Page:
Will the Supreme Court Defend Citizenship?

Will the Supreme Court Defend Citizenship?
AP Photo/J. Scott Applewhite, File

Very few Americans have heard of Afroyim v. Rusk, a 1967 U.S. Supreme Court case on citizenship, but all Americans can perhaps be grateful for it. Most of the Court's landmark decisions are famous for their tangible effects, like dismantling racial segregation or legalizing abortion rights. Afroyim's impact can instead be felt by what hasn't happened: No natural-born Americans have been involuntarily stripped of their citizenship—and the protections it carries—since the ruling.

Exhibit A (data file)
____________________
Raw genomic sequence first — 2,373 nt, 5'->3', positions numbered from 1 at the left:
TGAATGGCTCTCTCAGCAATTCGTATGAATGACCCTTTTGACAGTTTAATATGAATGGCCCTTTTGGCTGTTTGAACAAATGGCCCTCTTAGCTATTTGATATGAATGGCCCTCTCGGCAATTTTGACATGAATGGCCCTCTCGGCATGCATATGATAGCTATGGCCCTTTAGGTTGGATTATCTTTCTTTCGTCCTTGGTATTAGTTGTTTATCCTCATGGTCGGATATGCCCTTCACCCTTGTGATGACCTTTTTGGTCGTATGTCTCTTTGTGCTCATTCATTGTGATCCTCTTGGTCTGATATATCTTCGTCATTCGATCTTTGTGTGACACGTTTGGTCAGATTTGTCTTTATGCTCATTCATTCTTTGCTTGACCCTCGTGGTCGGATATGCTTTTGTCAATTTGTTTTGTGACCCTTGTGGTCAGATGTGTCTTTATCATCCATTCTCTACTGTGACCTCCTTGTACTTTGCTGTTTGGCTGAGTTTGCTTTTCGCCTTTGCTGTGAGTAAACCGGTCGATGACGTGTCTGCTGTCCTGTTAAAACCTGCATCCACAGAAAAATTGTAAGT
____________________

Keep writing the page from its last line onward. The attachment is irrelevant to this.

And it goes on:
Naturalized Americans are also generally protected by Afroyim, with one notable exception: if they lied or misled a consular officer during the process to obtain their citizenship. That gap was the subject of contentious questioning by the justices recently in a case that could grant the Trump administration broad powers to strip naturalized Americans of their cherished status.

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